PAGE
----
Memory Alpha
Memory Alpha
Real World article
(written from a Production point of view)

John "Jack" Daniel Jefferies, Sr. (8 February 193625 March 2010; age 74), often credited simply as "John Jefferies", and nicknamed "Jack" by his family and co-workers, was a set designer on Star Trek: The Original Series and younger brother to the series' Art Director Matt Jefferies, the youngest of in total four brothers of which only the second oldest brother, Richard, did not work in Hollywood.

John Jefferies shared credit with Matt, who, in 1964, had brought in his "kid brother" (also calling him his "chief draftsman") to help him out with the design work for the first Star Trek pilot episode "The Cage", for designing the original phaser pistol and for which John had drawn up the construction blueprints. (Star Trek: The Magazine Volume 1, Issue 11, p. 22 [1]) John was able to do so, when he had some down-time at his hitherto employer, Columbia Pictures, though he later recalled keeping a low profile, wary of being accused of "nepotism" – rightfully so, as it was well known that Desilu Studios owner Lucille Ball could not abide with nepotism. John Jefferies also worked on the final construction of the USS Enterprise bridge, though he had to do this at nights, as he was working again on Columbia productions by day. [2]

John Jefferies returned three years later as set designer when the second season of the regular series went into production, after brother Matt and Gene Roddenberry convinced him to come aboard as a permanent production staffer, executing the designs his brother envisioned. He later recalled how he and his fellow set constructors pilfered the abandoned lot of RKO Pictures, by that time defunct and adjacent to that of Desilu Studios, for any and all items that could be used for the sets, and was therefore indispensable to his older brother, who had to adhere to ever tightening budgets, for keeping the set production costs as low as possible.

During his tenure on the series, a particularly close co-worker, especially in regard to set construction, was Set Decorator John Dwyer. (Inside Star Trek, issue 4, p. 3) To exemplify the down-to-earth approach the team had to observe, Jefferies elaborated, "Subconsciously, you were always on the search for something that you could use, and the trash bin was a goldmine on many occasions.(...)One of my favorites has always been the IBM Selectric typewriter. That was a new machine and Paramount had just bought a truckload of these things. And Office Service was busy installing these things in all the offices, and their packing was foam, foam shapes that were new. This was a new type of shipping material. And these they were throwing away. And we were roaming the streets one day and we saw this bin full of these Styrofoam shapes and grabbed them and I said, "Hey, we could make these work, you know. They're good shapes, they're light, we can cut them, change their shapes, put holes in them, put lights behind them, paint them, run pipes into them. You might see them in the hallway, you might see them in a room that was not established as a regular part of either the ship or a planet surface set." To this, Jonh Dwyer has added, "We stole moldings from the casting shop and put them in the engine room. And we painted soccer balls and used them at three different points on the engine room, sitting there, little domes that are painted gold, boom, boom, boom. And the big problem there was, keeping the actors from playing with them. Scotty used to come in and started to throw the thing around – he's a pretty good soccer player, was, you know – and I'm sitting there looking at him and Shatner booting the ball around, you know, "Guys, take it easy there. I got two more of them, but I don't wanna waste them, you're breaking the paint!"" (TOS Season 2 DVD special feature, "Designing the Final Frontier")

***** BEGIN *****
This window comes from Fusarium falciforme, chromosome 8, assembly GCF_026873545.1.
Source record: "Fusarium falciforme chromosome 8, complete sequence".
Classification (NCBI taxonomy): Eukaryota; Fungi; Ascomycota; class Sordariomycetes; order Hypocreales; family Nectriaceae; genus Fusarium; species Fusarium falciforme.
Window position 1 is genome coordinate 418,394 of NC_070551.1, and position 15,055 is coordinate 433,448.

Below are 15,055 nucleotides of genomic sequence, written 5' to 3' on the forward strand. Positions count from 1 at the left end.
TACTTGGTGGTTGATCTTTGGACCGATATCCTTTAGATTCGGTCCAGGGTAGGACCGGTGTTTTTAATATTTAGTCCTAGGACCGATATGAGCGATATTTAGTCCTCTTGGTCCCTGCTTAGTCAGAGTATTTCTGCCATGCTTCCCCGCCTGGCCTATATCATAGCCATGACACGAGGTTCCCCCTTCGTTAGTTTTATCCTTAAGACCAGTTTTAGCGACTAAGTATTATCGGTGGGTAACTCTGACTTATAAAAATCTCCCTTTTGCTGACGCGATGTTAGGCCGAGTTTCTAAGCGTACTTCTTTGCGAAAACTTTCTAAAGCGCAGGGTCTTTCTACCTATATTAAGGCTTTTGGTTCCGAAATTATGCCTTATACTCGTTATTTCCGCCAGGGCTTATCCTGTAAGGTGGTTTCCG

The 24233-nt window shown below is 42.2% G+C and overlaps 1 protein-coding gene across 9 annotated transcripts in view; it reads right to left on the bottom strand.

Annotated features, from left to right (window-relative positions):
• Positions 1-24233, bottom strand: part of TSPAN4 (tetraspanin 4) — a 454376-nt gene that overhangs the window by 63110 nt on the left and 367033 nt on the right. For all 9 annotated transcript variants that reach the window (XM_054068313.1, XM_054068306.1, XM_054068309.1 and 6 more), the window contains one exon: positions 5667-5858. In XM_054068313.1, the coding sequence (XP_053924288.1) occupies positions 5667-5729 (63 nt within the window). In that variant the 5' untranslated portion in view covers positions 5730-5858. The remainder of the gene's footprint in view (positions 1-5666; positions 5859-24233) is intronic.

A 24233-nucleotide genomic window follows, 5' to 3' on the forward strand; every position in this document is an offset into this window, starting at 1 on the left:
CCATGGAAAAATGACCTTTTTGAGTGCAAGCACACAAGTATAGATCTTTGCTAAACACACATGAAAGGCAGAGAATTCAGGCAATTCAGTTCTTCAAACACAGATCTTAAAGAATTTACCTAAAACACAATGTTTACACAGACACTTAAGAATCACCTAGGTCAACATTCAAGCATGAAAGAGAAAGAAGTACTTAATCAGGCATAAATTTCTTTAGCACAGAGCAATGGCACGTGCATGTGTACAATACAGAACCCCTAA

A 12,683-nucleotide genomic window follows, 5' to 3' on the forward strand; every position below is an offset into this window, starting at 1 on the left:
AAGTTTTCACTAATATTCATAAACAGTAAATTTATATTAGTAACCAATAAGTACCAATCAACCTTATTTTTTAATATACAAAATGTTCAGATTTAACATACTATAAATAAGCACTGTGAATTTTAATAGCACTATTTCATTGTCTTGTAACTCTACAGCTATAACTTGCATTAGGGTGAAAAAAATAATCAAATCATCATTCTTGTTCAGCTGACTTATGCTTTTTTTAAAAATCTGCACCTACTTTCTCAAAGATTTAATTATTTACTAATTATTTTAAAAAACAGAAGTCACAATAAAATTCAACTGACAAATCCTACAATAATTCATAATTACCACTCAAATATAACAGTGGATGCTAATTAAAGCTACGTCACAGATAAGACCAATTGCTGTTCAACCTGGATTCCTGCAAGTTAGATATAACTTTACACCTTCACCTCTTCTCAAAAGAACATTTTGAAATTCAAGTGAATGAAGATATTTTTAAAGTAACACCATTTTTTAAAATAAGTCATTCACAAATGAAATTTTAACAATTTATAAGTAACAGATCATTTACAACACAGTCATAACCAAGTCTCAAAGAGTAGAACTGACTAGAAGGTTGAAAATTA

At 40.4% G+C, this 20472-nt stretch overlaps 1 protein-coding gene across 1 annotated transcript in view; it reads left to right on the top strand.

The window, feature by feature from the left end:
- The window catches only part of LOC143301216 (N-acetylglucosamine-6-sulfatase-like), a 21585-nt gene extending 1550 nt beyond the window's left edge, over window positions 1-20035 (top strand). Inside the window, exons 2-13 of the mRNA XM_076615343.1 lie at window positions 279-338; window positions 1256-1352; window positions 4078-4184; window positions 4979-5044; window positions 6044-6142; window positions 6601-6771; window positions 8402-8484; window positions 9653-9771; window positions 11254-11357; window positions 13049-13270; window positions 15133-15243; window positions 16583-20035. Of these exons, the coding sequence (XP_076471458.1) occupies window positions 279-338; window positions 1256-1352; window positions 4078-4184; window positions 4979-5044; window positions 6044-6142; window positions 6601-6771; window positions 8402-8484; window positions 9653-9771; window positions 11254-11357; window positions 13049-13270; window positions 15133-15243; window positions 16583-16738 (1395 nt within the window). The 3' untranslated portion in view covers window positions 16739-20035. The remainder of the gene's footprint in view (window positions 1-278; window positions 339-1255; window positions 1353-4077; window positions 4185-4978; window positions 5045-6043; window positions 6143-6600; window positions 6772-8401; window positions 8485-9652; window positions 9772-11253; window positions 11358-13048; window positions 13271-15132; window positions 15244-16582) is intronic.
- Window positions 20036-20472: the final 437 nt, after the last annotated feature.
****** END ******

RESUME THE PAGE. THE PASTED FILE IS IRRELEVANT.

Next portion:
When complimented decades later for the believability of the sets he helped to build, Jefferies dryly responded, "Oh, you are kind if you believe it was believable, because I was not sure it was." It was he and his team who came up with the signage "GNDN" for the several color-coded pipings, seen throughout the interior of the Enterprise, which was the acronym for "Goes Nowhere, Does Nothing", renowned in Star Trek lore. (Star Trek: 45 Years of Designing the Future)

Upon termination of The Original Series, John Jefferies obtained ownership of several production assets, including one of the small USS Enterprise filming models, as well as one of the two Tholian ship studio models. However, he, along with his brother Matt, sold off virtually all of their Original Series production items, including his models, still in their possession in the Profiles in History The Star Trek Auction of 12 December 2001, in order to raise funds for the charitable organization "Motion Picture & Television Fund".